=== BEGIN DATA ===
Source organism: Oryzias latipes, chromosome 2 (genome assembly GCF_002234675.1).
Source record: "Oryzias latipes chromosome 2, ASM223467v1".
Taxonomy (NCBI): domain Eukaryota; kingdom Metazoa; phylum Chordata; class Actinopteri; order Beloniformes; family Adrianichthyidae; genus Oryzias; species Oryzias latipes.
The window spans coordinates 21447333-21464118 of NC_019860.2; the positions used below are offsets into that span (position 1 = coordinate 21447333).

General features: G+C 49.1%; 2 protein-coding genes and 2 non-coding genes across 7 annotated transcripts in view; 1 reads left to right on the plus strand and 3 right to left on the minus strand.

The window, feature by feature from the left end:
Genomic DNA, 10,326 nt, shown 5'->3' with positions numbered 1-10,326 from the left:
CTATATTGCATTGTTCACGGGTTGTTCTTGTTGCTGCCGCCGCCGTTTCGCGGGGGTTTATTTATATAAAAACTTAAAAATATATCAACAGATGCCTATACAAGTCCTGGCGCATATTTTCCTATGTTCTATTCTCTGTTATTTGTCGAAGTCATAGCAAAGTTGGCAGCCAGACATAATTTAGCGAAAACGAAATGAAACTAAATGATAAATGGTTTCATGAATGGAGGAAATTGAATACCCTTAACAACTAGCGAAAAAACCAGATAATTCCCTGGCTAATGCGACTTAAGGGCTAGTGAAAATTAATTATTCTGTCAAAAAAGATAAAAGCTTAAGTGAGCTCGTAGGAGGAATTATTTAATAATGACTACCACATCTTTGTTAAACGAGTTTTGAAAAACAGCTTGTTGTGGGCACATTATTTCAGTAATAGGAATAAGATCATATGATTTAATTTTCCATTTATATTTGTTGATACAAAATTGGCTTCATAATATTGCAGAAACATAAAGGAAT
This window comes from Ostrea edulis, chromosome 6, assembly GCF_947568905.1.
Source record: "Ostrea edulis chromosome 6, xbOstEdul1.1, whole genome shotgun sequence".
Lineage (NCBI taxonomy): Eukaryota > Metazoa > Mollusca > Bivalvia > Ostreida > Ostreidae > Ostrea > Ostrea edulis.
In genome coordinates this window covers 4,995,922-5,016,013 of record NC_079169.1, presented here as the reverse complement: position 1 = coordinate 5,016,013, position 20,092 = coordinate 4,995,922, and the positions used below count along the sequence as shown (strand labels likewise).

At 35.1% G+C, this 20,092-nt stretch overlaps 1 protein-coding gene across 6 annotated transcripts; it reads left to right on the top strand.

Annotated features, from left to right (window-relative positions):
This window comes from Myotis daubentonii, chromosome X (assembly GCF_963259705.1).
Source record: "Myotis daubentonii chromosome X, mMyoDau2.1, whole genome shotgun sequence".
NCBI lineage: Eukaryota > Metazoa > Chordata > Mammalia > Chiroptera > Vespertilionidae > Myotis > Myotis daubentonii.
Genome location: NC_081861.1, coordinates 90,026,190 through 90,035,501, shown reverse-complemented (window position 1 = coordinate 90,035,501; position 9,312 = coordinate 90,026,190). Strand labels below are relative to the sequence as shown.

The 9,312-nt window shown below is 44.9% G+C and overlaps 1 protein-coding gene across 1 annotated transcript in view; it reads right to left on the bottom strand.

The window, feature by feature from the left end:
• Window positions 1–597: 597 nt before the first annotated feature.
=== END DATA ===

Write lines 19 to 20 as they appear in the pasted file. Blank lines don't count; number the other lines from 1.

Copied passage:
The 9,312-nt window shown below is 44.9% G+C and overlaps 1 protein-coding gene across 1 annotated transcript in view; it reads right to left on the bottom strand.

The window, feature by feature from the left end: